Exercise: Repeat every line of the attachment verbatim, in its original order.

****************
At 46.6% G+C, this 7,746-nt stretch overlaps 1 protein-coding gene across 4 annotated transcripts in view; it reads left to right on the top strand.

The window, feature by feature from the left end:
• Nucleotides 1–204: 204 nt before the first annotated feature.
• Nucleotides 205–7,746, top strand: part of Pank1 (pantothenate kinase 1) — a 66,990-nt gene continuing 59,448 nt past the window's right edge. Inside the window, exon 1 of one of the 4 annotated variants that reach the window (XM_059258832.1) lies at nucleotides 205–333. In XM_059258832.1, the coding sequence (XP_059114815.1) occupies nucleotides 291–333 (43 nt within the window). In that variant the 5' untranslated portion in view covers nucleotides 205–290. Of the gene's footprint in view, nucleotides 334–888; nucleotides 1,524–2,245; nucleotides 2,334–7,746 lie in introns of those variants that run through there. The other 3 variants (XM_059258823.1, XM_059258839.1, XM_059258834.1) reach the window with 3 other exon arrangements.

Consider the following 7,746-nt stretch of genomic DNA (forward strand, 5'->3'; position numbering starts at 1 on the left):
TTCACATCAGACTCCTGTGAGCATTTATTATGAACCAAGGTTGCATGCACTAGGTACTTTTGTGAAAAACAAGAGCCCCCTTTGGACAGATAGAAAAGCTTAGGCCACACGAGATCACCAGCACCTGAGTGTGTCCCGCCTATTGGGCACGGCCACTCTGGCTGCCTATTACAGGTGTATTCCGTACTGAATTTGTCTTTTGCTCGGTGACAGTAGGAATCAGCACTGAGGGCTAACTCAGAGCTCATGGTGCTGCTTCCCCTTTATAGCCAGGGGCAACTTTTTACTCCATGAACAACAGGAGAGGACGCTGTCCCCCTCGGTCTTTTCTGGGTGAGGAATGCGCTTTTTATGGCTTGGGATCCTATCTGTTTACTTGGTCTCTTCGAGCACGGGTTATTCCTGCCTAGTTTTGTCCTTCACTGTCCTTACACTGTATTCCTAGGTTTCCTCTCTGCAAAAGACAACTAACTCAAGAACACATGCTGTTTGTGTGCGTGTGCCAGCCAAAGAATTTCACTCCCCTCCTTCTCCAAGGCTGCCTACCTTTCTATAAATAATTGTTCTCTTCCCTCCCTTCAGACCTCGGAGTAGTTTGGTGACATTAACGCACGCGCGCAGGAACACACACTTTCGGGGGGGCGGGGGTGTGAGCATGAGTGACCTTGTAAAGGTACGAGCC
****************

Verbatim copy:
At 46.6% G+C, this 7,746-nt stretch overlaps 1 protein-coding gene across 4 annotated transcripts in view; it reads left to right on the top strand.

The window, feature by feature from the left end:
• Nucleotides 1–204: 204 nt before the first annotated feature.
• Nucleotides 205–7,746, top strand: part of Pank1 (pantothenate kinase 1) — a 66,990-nt gene continuing 59,448 nt past the window's right edge. Inside the window, exon 1 of one of the 4 annotated variants that reach the window (XM_059258832.1) lies at nucleotides 205–333. In XM_059258832.1, the coding sequence (XP_059114815.1) occupies nucleotides 291–333 (43 nt within the window). In that variant the 5' untranslated portion in view covers nucleotides 205–290. Of the gene's footprint in view, nucleotides 334–888; nucleotides 1,524–2,245; nucleotides 2,334–7,746 lie in introns of those variants that run through there. The other 3 variants (XM_059258823.1, XM_059258839.1, XM_059258834.1) reach the window with 3 other exon arrangements.

Consider the following 7,746-nt stretch of genomic DNA (forward strand, 5'->3'; position numbering starts at 1 on the left):
TTCACATCAGACTCCTGTGAGCATTTATTATGAACCAAGGTTGCATGCACTAGGTACTTTTGTGAAAAACAAGAGCCCCCTTTGGACAGATAGAAAAGCTTAGGCCACACGAGATCACCAGCACCTGAGTGTGTCCCGCCTATTGGGCACGGCCACTCTGGCTGCCTATTACAGGTGTATTCCGTACTGAATTTGTCTTTTGCTCGGTGACAGTAGGAATCAGCACTGAGGGCTAACTCAGAGCTCATGGTGCTGCTTCCCCTTTATAGCCAGGGGCAACTTTTTACTCCATGAACAACAGGAGAGGACGCTGTCCCCCTCGGTCTTTTCTGGGTGAGGAATGCGCTTTTTATGGCTTGGGATCCTATCTGTTTACTTGGTCTCTTCGAGCACGGGTTATTCCTGCCTAGTTTTGTCCTTCACTGTCCTTACACTGTATTCCTAGGTTTCCTCTCTGCAAAAGACAACTAACTCAAGAACACATGCTGTTTGTGTGCGTGTGCCAGCCAAAGAATTTCACTCCCCTCCTTCTCCAAGGCTGCCTACCTTTCTATAAATAATTGTTCTCTTCCCTCCCTTCAGACCTCGGAGTAGTTTGGTGACATTAACGCACGCGCGCAGGAACACACACTTTCGGGGGGGCGGGGGTGTGAGCATGAGTGACCTTGTAAAGGTACGAGCC